# Cluster Flows and Multiagent Technology

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Saint Petersburg State University and Institute for Problems in Mechanical Engineering Russian Academy of Sciences, St. Petersburg 190000, Russia

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Software Engineering Department, ORT (Obchestvo Remeslenogo Truda) Braude Academic College of Engineering, Karmiel 2161002, Israel

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Author to whom correspondence should be addressed.

Received: 27 November 2020 / Revised: 12 December 2020 / Accepted: 18 December 2020 / Published: 24 December 2020

(This article belongs to the Special Issue Machine Learning and Data Mining in Pattern Recognition)

Multiagent technologies provide a new way for studying and controlling complex systems. Local interactions between agents often lead to group synchronization, also known as clusterization (or clustering), which is usually a more rapid process in comparison with relatively slow changes in external environment. Usually, the goal of system control is defined by the behavior of a system on long time intervals. As is well known, a clustering procedure is generally much faster than the process of changing in the surrounding (system) environment. In this case, as a rule, the control objectives are determined by the behavior of the system at large time intervals. If the considered time interval is much larger than the time during which the clusters are formed, then the formed clusters can be considered to be “new variables” in the “slow” time model. Such variables are called “mesoscopic” because their scale is between the level of the entire system (macro-level) and the level of individual agents (micro-level). Detailed models of complex systems that consist of a large number of elementary components (miniature agents) are very difficult to control due to technological barriers and the colossal complexity of tasks due to their enormous dimension. At the level of elementary components of systems, in many applications it is impossible to verify the models of the agent dynamics with the traditionally high degree of accuracy, due to their miniaturization and high frequency of control actions. The use of new mesoscopic variables can make it possible to synthesize fewer different control inputs than when considering the system as a collection of a large number of agents, since such inputs will be common for entire clusters. In order to implement this idea, the “clusters flow” framework was formalized and used to analyze the Kuramoto model as an attracting example of a complex nonlinear networked system with the effects of opportunities for the emergence of clusters. It is shown that clustering leads to a sparse representation of the dynamic trajectories of the system, which makes it possible to apply the method of compressive sensing in order to obtain the dynamic characteristics of the formed clusters. The essence of the method is as follows. With the dimension N of the total state space of the entire system and the a priori assignment of the upper bound for the number of clusters s, only m integral randomized observations of the general state vector of the entire large system are formed, where m is proportional to the number s that is multiplied by logarithm $N/s$ . A two-stage observation algorithm is proposed: first, the state space is limited and discretized, and compression then occurs directly, according to which reconstruction is then performed, which makes it possible to obtain the integral characteristics of the clusters. Based on these obtained characteristics, further, it is possible to synthesize mesocontrols for each cluster while using general model predictive control methods in a space of dimension no more than s for a given control goal, while taking the constraints obtained on the controls into account. In the current work, we focus on a centralized strategy of observations, leaving possible decentralized approaches for the future research. The performance of the new framework is illustrated with examples of simulation modeling.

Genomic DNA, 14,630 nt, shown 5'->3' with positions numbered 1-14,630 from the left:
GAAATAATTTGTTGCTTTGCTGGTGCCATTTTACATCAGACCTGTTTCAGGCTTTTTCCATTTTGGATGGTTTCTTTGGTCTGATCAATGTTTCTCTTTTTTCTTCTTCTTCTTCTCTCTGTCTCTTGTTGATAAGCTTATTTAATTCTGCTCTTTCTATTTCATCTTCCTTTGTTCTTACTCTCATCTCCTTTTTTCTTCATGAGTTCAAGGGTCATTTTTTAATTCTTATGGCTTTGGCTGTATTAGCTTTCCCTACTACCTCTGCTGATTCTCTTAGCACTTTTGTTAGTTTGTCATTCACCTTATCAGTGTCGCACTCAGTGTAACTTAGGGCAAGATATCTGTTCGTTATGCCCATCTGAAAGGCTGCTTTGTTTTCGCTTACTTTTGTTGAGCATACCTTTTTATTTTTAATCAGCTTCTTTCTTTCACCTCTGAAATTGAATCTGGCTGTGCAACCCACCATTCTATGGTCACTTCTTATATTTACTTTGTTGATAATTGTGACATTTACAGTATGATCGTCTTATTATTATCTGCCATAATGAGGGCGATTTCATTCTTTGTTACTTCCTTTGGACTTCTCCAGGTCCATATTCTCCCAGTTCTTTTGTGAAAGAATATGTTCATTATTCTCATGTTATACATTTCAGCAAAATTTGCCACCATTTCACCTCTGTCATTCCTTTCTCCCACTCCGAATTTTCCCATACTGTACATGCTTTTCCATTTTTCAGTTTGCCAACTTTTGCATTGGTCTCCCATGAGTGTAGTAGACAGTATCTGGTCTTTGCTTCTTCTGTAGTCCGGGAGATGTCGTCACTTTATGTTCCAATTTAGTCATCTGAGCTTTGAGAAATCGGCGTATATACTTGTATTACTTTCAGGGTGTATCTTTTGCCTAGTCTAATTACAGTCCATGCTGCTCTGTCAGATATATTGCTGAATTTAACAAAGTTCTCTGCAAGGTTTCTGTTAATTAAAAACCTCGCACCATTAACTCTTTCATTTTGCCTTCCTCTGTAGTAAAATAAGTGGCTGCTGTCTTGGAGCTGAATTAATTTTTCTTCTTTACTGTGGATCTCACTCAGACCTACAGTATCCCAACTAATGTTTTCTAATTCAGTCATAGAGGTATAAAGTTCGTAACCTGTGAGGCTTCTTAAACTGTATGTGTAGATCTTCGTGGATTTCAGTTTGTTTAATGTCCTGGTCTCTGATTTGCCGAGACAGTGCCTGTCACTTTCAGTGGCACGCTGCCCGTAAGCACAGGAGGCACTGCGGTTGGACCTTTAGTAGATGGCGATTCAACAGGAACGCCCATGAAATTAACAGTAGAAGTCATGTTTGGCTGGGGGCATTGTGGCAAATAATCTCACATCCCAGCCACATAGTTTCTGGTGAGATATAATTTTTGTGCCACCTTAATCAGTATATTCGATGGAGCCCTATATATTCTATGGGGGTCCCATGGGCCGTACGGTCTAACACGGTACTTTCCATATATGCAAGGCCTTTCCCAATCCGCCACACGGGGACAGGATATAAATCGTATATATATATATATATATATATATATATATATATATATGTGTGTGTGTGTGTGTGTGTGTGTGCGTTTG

*Keywords:*cluster flows; mesoscopic observations; data compression